As you are aware there are integrated types of heat pump and split system types of heat pump, the main difference being that the heat pump unit is split from the water tank rather than being "bolted on" or integrated with it.
The heat exchange technology classes discussed here are common to both integrated or split systems.
The two classes of heat transfer technology used in hot water heat pump systems are: static-heating type or dynamic-heating type. These can also be described as refrigerant-cycle type or water-cycle type.
Static-Heating (Refrigerant-Cycle) Types of Heat Pump
Let's look into the static heating type first.
Once the refrigerant gas has been compressed and superheated, it passes through the pipework which connects the heat pump and the water tank together as a system.
The coiled copper pipe (condenser coil) sits in the water tank and the superheated refrigerant gas passes through it. The hot coiled copper pipe exchanges its heat with the water in the tank, thereby producing your hot water.
The water in the tank remains 'static'. The refrigerant loops in a circuit. The refrigerant travels through the evaporator, then compressor, then condenser coil sitting in the water tank, then an expansion valve and back into the evaporator.
The heat transfer occurs within the water tank, as the condenser coil is immersed in the water contained in the water tank.
Dynamic-Heating (Water-Cycle) Types of Heat Pump
A dynamic-heating type heat pump transfers heat with the water within the heat pump unit, not within the water tank.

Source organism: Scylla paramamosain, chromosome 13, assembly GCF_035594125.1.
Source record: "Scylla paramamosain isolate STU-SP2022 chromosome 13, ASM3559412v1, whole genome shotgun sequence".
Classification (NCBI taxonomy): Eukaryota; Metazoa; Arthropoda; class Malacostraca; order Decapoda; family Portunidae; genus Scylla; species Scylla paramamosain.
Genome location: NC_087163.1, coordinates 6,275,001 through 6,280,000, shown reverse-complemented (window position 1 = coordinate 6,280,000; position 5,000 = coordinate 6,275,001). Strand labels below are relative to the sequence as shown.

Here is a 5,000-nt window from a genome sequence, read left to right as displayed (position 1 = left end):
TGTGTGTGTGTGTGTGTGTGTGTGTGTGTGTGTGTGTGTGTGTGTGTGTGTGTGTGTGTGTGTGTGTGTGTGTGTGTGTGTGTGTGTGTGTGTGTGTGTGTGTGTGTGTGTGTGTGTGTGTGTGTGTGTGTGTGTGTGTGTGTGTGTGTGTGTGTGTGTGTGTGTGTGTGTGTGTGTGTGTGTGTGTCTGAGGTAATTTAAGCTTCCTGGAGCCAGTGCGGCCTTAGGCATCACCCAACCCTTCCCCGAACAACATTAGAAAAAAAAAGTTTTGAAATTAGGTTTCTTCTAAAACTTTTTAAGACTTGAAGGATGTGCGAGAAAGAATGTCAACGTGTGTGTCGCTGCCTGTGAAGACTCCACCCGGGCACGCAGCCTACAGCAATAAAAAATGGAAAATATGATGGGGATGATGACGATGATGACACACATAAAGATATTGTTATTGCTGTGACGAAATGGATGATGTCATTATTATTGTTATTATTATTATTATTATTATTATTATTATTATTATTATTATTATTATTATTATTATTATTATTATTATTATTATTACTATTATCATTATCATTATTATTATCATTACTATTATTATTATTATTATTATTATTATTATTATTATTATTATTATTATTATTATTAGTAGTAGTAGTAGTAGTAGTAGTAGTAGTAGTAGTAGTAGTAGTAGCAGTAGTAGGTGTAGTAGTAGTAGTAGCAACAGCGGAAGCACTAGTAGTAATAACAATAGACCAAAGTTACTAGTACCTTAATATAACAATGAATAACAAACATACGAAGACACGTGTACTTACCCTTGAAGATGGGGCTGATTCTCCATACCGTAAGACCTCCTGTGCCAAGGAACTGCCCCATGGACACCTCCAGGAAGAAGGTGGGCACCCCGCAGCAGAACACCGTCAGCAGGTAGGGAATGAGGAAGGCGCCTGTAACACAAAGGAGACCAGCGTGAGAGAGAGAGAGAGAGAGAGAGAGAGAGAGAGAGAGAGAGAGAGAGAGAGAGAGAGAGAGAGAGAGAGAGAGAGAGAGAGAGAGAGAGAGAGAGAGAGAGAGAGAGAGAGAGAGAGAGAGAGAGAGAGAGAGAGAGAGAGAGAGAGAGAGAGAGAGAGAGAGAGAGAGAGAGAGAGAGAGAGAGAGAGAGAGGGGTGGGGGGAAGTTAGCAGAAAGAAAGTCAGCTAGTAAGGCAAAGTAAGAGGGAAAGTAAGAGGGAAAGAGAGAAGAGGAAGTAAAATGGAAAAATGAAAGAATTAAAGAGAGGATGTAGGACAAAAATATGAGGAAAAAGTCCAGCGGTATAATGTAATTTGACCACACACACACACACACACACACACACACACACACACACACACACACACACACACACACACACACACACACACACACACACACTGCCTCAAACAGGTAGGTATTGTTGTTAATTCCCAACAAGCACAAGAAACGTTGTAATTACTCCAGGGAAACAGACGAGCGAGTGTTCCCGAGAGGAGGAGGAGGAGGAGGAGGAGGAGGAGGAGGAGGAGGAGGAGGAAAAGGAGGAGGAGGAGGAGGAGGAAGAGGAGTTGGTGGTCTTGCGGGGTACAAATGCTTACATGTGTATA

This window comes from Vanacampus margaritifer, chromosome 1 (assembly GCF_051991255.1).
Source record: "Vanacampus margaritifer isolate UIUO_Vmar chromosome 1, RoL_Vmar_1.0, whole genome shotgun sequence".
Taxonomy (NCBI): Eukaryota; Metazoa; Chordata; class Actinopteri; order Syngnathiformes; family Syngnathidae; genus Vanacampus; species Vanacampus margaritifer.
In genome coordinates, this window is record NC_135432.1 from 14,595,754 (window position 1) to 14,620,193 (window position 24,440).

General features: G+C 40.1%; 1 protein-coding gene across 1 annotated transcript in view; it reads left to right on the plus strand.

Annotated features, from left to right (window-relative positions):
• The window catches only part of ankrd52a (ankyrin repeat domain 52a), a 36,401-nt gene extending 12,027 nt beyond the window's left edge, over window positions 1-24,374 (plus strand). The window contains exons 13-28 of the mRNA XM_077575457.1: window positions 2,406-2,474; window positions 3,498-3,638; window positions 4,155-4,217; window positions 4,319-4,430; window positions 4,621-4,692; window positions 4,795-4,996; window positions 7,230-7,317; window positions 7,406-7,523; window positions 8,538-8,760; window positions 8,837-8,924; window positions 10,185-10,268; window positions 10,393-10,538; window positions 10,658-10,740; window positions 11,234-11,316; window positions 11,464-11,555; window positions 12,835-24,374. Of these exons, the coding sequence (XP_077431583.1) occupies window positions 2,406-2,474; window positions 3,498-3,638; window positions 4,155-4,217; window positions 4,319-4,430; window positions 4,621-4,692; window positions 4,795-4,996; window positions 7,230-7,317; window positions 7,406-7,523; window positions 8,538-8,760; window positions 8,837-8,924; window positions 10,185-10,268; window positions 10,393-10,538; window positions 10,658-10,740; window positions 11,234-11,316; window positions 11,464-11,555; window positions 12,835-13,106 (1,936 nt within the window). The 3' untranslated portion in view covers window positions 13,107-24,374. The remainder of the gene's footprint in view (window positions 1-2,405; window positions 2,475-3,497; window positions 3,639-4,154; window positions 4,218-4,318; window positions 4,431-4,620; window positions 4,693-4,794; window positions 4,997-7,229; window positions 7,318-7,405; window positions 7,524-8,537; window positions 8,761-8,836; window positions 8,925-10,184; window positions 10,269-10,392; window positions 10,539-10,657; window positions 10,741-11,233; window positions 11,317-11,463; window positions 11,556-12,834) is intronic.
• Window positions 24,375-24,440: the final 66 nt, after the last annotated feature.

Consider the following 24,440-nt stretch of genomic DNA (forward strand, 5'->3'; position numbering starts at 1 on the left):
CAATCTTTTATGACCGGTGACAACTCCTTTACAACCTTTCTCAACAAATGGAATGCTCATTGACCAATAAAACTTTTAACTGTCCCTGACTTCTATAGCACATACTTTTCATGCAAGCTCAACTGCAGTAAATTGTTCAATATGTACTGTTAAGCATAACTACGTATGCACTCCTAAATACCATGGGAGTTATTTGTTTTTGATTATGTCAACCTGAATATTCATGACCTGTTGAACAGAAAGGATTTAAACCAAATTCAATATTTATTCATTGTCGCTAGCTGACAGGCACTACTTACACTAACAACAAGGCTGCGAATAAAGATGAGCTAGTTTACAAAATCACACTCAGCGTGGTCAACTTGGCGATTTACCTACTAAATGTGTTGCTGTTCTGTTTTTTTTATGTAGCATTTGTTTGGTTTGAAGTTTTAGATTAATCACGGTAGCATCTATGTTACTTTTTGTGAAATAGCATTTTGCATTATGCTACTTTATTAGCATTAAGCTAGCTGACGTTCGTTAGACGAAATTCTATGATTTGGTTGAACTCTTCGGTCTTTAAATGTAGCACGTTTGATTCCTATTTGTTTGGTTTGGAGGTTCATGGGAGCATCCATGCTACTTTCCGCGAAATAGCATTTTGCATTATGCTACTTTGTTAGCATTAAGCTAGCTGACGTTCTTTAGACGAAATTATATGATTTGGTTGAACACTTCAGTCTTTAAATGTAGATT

The water in the tank runs in a looping cycle through the heat pump unit, and the heat exchange takes place there and not in the water tank.
The water is 'dynamic', as opposed to 'static' as above.
As the heat transfer is done in the heat pump unit (not in the water tank like the static heating type) there are some safety and efficiency advantages.
As only water pipes connect the heat pump unit and the water tank, and not pipes containing refrigerant, the possibility for contamination by refrigerant leakage into the water tank is minimal.
Secondly, the heat transfer process itself is more efficient as the length of copper piping in the heat pump unit need only be very short compared to having a lengthy condenser coil sitting in the water tank.
In addition, should you want to put a heat pump unit onto your existing water storage tank, this now becomes possible.
Overall, dynamic heating types of heat pump are superior technology in terms of safety and are more efficient methods of heat transfer. This means more hot water is produced for less cost. But static heating types are a little cheaper by a few hundred dollars.
The latest heat pump transfer technology - hybrid units where both the water and the refrigerant loop through the heat pump unit in dual layer piping giving truly remarkable efficiency. Over the life of your system their superior performance means even greater savings of electricity, and with very fast boost-free water reheating times even in cold weather.
Veraahdy are the exclusive Australian distributor for these hybrid hot water heat pumps which are remarkably cost efficient performers. Highly recommended.
They are proving extremely popular in the United States and Europe. This unfortunately means that only a small number are being allocated to Australia from the global production run this year.
To avoid disappointment be sure to get on the waiting list ASAP, or place your order today to get closer to the front of the queue by filling out the Contact Us form.
For even faster service call us now on 1800 420 600